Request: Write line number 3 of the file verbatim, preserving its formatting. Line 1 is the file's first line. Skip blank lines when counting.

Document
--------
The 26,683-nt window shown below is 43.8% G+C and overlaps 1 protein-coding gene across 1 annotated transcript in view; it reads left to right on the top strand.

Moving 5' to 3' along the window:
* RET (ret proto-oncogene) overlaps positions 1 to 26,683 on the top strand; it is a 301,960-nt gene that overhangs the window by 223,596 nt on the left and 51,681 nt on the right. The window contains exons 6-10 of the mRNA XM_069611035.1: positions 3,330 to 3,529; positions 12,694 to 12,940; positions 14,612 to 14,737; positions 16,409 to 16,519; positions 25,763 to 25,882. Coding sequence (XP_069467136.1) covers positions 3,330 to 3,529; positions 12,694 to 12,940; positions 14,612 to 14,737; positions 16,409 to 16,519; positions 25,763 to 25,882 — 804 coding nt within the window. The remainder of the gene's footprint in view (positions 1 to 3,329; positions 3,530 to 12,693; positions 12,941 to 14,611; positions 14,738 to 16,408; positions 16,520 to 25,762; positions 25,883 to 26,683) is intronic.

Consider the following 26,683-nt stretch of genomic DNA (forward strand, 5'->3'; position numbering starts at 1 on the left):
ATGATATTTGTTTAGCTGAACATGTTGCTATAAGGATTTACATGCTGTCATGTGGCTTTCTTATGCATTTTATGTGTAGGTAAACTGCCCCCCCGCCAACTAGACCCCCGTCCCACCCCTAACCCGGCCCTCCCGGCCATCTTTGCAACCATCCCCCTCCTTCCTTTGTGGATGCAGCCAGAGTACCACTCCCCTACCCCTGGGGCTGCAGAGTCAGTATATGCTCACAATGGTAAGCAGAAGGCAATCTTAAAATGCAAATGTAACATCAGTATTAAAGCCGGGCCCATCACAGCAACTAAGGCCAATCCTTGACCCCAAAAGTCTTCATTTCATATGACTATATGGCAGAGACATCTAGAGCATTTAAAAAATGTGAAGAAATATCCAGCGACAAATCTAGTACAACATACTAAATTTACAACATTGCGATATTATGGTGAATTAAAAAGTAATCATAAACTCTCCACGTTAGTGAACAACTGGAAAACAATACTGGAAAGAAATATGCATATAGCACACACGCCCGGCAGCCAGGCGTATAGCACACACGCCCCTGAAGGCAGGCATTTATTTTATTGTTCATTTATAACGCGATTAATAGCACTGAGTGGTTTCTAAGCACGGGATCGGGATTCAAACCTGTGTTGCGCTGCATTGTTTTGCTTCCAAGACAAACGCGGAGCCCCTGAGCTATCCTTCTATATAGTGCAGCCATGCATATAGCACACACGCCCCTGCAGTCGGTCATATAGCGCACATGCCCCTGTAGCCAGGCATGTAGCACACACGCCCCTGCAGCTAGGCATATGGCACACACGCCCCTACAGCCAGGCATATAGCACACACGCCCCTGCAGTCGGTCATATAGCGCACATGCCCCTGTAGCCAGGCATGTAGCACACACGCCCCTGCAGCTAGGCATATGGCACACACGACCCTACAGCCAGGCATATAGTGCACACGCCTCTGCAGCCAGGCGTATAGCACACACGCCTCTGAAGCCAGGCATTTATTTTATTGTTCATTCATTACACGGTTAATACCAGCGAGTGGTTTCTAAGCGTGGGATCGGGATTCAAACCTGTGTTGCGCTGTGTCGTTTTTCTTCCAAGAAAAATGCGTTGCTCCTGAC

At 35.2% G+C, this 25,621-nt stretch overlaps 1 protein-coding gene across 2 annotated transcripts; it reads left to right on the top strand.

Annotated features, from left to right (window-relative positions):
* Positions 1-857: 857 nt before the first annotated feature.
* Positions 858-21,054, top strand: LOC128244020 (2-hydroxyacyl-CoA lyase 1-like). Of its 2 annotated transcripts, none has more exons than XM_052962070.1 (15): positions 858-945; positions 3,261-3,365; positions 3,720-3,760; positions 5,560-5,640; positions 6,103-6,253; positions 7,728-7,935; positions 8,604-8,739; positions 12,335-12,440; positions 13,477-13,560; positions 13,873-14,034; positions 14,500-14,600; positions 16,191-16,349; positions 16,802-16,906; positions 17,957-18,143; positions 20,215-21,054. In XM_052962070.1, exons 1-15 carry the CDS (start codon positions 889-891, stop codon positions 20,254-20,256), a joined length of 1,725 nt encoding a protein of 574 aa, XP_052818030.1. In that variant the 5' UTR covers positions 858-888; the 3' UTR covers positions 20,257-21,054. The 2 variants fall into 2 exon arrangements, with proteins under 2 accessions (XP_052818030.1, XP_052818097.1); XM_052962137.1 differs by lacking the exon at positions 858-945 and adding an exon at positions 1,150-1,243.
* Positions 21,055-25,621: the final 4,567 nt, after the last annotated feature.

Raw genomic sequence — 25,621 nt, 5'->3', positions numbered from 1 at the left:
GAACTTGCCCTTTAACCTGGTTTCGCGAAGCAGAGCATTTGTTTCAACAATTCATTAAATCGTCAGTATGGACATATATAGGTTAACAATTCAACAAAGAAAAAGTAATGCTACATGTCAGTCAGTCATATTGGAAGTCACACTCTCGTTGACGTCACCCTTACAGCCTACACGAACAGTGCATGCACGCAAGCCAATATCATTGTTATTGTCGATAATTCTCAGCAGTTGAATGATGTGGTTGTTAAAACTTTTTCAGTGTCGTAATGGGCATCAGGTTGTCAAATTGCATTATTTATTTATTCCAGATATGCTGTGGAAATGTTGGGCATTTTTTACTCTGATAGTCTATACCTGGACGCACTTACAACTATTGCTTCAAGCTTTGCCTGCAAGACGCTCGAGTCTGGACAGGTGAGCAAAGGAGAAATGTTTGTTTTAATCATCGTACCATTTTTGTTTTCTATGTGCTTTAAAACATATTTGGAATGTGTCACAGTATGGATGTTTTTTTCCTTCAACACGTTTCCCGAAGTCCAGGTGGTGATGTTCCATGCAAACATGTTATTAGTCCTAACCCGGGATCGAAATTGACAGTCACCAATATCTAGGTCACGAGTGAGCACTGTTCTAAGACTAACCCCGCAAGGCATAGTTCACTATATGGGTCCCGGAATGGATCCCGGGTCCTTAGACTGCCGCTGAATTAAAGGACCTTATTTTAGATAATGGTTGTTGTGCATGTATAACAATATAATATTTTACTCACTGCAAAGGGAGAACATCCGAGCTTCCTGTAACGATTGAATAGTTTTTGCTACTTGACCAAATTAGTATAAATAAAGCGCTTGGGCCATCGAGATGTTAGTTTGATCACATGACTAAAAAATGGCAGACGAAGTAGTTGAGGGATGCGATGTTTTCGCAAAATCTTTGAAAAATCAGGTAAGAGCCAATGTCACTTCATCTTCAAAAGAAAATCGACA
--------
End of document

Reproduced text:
* RET (ret proto-oncogene) overlaps positions 1 to 26,683 on the top strand; it is a 301,960-nt gene that overhangs the window by 223,596 nt on the left and 51,681 nt on the right. The window contains exons 6-10 of the mRNA XM_069611035.1: positions 3,330 to 3,529; positions 12,694 to 12,940; positions 14,612 to 14,737; positions 16,409 to 16,519; positions 25,763 to 25,882. Coding sequence (XP_069467136.1) covers positions 3,330 to 3,529; positions 12,694 to 12,940; positions 14,612 to 14,737; positions 16,409 to 16,519; positions 25,763 to 25,882 — 804 coding nt within the window. The remainder of the gene's footprint in view (positions 1 to 3,329; positions 3,530 to 12,693; positions 12,941 to 14,611; positions 14,738 to 16,408; positions 16,520 to 25,762; positions 25,883 to 26,683) is intronic.